Many are watching with horror as venerable financial institutions in our country collapse one by one due to the demise of the sub-prime lending industry.  But this is nothing new, though perhaps bigger more public names are being dragged down.  The financial world regularly flirts with this kind of disaster because they’re drawn like moths to the flame of using leverage to deliver increased returns.  It’s their business, but it’s a dangerous one.


When an industry makes its revenue collecting “Golden Crumbs” (I love that line from Bonfire of the Vanities), it takes extremely large transaction volume for the crumbs to amount to much.  The only way to achieve those volumes is through ridiculous amounts of leverage.  It starts with the financial firms needing the leverage before the spread on extremely low interest rates adds up to interesting revenue.  It moves on from there to extending leverage to allow customers to do more and larger transactions so the market can grow further.  Pretty soon the PhD quants have analyzed it, bought the appropriate derivatives with more leverage, and decided there is no way to lose, even the Nobel prize winners like Long Term Capital (which precipitated a crisis involving major bank bailouts in 1998).  Eventually these enterprises become indistinguishable from a garden variety Pyramid Scheme if enough capital is leveraged. 


“Dear Customer, if you’ll give us your banking information we’d like to deposit a large sum of money there that you may use to buy a valuable asset.”   Hmmm, I get something very similar from Nigeria that is outright fraud. 


People think it is incredibly reckless to buy stocks on the margin.  Yet, part of this crisis involved buying an asset with ridiculously more margin (right up to 100% margined zero money down).  Worse, it’s an asset you have to own if you want a roof over your head.   As we all remember from discussion of stock market margin, the margin compounds our losses.  It magnifies them, just as it magnified profit for the financial institutions.  If we could not afford to put much money down on a house (because we bought a ridiculously expensive house thinking you can’t lose on real estate in a time when the stock market has been fickle), how can we afford those losses?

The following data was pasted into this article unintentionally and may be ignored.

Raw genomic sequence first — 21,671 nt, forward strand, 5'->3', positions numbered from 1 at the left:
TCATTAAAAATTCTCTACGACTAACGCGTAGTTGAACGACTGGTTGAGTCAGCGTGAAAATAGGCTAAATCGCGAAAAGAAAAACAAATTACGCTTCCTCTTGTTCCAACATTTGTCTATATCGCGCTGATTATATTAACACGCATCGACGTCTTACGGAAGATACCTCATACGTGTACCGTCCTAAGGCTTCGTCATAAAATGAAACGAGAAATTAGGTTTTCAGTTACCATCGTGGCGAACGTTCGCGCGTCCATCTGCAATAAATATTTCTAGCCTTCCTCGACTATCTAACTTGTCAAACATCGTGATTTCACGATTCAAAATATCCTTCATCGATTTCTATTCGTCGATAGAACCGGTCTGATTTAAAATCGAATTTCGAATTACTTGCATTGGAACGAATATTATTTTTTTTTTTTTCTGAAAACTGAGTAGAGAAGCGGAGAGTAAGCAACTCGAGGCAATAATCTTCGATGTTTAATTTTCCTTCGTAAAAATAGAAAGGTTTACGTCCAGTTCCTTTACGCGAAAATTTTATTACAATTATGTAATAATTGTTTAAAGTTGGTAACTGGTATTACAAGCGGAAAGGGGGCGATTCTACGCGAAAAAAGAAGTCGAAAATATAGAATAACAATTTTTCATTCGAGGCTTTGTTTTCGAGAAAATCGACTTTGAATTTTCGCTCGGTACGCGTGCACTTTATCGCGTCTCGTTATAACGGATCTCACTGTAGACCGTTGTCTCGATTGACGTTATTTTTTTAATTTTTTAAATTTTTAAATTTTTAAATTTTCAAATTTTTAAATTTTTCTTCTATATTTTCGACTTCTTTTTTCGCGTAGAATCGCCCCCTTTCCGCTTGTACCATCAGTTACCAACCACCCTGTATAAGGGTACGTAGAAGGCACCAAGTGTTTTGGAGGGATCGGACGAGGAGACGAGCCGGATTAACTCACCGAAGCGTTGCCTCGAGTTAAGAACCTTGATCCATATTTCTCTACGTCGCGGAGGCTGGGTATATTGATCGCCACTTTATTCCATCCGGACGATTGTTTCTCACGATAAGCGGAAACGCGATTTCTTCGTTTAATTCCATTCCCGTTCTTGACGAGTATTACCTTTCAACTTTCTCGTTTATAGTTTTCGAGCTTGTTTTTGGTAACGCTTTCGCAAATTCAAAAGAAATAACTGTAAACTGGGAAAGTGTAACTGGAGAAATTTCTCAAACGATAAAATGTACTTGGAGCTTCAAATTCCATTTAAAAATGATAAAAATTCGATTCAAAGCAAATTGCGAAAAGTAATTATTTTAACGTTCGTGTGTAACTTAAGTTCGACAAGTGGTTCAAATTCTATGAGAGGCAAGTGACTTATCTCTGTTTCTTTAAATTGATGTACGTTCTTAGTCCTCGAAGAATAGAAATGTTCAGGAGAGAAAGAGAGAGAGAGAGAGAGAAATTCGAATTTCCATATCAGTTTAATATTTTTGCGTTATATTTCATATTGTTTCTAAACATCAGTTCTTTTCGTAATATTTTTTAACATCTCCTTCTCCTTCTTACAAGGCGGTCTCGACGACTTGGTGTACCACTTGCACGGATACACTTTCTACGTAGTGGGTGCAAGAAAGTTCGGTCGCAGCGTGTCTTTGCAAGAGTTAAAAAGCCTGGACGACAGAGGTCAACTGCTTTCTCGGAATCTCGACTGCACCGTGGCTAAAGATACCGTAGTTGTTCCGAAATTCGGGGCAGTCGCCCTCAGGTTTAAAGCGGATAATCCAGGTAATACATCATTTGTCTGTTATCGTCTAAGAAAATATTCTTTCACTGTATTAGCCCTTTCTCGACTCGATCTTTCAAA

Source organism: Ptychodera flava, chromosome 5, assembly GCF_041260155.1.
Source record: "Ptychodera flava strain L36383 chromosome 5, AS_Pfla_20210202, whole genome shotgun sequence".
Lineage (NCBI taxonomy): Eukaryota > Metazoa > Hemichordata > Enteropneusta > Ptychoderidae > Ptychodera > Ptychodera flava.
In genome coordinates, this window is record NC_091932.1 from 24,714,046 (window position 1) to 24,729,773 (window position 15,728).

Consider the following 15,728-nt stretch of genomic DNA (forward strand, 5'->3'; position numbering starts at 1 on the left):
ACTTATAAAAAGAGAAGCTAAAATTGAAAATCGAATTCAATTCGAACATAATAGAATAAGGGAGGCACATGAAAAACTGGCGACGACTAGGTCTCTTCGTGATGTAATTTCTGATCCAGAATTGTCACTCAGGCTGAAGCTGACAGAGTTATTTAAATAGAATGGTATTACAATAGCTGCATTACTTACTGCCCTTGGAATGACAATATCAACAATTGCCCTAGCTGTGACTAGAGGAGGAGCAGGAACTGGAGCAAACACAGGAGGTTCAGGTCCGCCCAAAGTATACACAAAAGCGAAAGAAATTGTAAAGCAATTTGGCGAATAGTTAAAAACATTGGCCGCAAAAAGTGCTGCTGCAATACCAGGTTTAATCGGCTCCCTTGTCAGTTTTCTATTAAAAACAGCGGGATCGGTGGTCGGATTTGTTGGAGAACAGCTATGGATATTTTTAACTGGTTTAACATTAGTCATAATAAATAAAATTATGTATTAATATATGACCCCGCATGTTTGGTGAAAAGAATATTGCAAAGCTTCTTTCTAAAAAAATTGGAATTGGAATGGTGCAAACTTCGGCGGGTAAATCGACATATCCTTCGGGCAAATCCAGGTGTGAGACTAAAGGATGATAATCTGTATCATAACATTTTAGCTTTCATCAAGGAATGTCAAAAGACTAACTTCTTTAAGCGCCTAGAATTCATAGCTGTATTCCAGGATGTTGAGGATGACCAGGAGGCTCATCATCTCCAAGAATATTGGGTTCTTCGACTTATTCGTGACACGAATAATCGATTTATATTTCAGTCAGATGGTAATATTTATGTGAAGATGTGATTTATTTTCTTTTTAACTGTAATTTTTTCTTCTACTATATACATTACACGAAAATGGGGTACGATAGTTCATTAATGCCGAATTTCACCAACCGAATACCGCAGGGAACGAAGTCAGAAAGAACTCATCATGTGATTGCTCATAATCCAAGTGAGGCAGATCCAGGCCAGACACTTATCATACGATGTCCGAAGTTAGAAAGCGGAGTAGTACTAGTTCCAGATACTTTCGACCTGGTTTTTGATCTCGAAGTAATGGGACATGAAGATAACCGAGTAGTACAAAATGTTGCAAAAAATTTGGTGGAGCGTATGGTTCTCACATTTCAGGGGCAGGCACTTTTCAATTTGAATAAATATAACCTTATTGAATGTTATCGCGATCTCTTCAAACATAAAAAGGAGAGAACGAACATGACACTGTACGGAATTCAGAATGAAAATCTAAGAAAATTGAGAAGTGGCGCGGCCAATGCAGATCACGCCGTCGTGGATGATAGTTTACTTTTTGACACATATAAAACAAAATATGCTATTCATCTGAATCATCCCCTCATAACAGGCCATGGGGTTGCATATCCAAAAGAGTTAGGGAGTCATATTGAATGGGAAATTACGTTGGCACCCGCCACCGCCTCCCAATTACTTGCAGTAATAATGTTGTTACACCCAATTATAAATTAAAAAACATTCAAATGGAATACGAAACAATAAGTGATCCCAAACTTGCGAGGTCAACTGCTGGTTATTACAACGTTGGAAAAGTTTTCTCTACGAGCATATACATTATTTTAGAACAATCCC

So now we have a problem fixing it.  There are too many snared in the web to just make it go away any time soon without lots of casualties on both the customer and vendor side.  Wealth is being destroyed much faster than it was created.  It’s a non-linear system that can dish out results much worse than a zero sum game.  In a zero sum game, somebody gets to keep the wealth, it’s just a matter of who plays the game well enough.  In this game, the wealth simply evaporates.


Meanwhile, I like Fred Wilson’s “Leave Wall Street, Joins a Startup” post.

Posted in saas | 1 Comment »

Does Agile Development Work for Sytems Integration?

Posted by Bob Warfield on September 15, 2008

The gang of Enterprise Irregulars are currently wondering whether Agile can work for implementing Enterprise Software.  By implementation, I mean installation and integration of a complex package such as an SAP or Oracle ERP system.